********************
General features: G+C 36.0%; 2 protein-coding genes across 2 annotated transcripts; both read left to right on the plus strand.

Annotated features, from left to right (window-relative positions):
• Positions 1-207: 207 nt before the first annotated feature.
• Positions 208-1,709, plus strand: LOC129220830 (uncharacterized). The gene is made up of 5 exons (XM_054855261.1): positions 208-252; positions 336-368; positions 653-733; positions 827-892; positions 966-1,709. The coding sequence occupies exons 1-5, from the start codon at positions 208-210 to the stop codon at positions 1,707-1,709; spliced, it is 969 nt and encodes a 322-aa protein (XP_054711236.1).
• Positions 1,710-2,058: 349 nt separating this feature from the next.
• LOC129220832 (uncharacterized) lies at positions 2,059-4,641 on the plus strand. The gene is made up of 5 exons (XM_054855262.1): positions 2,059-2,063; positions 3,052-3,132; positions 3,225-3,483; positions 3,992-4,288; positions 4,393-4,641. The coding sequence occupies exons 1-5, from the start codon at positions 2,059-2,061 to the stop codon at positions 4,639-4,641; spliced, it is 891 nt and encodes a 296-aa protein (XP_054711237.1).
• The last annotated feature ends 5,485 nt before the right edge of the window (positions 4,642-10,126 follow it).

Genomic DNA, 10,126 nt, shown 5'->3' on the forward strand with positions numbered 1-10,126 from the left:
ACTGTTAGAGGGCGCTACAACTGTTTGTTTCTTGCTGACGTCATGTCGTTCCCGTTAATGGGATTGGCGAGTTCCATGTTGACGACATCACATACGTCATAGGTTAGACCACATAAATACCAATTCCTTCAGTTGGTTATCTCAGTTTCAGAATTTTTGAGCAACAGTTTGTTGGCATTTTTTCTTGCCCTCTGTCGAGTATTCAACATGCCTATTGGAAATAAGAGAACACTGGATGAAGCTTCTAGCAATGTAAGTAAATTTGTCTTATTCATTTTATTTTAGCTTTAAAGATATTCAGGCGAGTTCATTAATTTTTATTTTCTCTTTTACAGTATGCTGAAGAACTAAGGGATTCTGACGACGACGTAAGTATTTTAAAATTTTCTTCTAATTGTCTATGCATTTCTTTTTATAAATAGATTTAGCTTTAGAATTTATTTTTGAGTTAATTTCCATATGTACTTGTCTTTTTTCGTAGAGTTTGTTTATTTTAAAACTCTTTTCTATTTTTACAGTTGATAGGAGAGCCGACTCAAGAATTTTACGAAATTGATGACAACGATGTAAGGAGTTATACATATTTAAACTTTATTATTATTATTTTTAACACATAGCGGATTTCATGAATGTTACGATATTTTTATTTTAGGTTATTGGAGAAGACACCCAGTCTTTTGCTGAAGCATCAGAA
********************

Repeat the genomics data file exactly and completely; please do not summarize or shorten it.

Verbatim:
General features: G+C 36.0%; 2 protein-coding genes across 2 annotated transcripts; both read left to right on the plus strand.

Annotated features, from left to right (window-relative positions):
• Positions 1-207: 207 nt before the first annotated feature.
• Positions 208-1,709, plus strand: LOC129220830 (uncharacterized). The gene is made up of 5 exons (XM_054855261.1): positions 208-252; positions 336-368; positions 653-733; positions 827-892; positions 966-1,709. The coding sequence occupies exons 1-5, from the start codon at positions 208-210 to the stop codon at positions 1,707-1,709; spliced, it is 969 nt and encodes a 322-aa protein (XP_054711236.1).
• Positions 1,710-2,058: 349 nt separating this feature from the next.
• LOC129220832 (uncharacterized) lies at positions 2,059-4,641 on the plus strand. The gene is made up of 5 exons (XM_054855262.1): positions 2,059-2,063; positions 3,052-3,132; positions 3,225-3,483; positions 3,992-4,288; positions 4,393-4,641. The coding sequence occupies exons 1-5, from the start codon at positions 2,059-2,061 to the stop codon at positions 4,639-4,641; spliced, it is 891 nt and encodes a 296-aa protein (XP_054711237.1).
• The last annotated feature ends 5,485 nt before the right edge of the window (positions 4,642-10,126 follow it).

Genomic DNA, 10,126 nt, shown 5'->3' on the forward strand with positions numbered 1-10,126 from the left:
ACTGTTAGAGGGCGCTACAACTGTTTGTTTCTTGCTGACGTCATGTCGTTCCCGTTAATGGGATTGGCGAGTTCCATGTTGACGACATCACATACGTCATAGGTTAGACCACATAAATACCAATTCCTTCAGTTGGTTATCTCAGTTTCAGAATTTTTGAGCAACAGTTTGTTGGCATTTTTTCTTGCCCTCTGTCGAGTATTCAACATGCCTATTGGAAATAAGAGAACACTGGATGAAGCTTCTAGCAATGTAAGTAAATTTGTCTTATTCATTTTATTTTAGCTTTAAAGATATTCAGGCGAGTTCATTAATTTTTATTTTCTCTTTTACAGTATGCTGAAGAACTAAGGGATTCTGACGACGACGTAAGTATTTTAAAATTTTCTTCTAATTGTCTATGCATTTCTTTTTATAAATAGATTTAGCTTTAGAATTTATTTTTGAGTTAATTTCCATATGTACTTGTCTTTTTTCGTAGAGTTTGTTTATTTTAAAACTCTTTTCTATTTTTACAGTTGATAGGAGAGCCGACTCAAGAATTTTACGAAATTGATGACAACGATGTAAGGAGTTATACATATTTAAACTTTATTATTATTATTTTTAACACATAGCGGATTTCATGAATGTTACGATATTTTTATTTTAGGTTATTGGAGAAGACACCCAGTCTTTTGCTGAAGCATCAGAA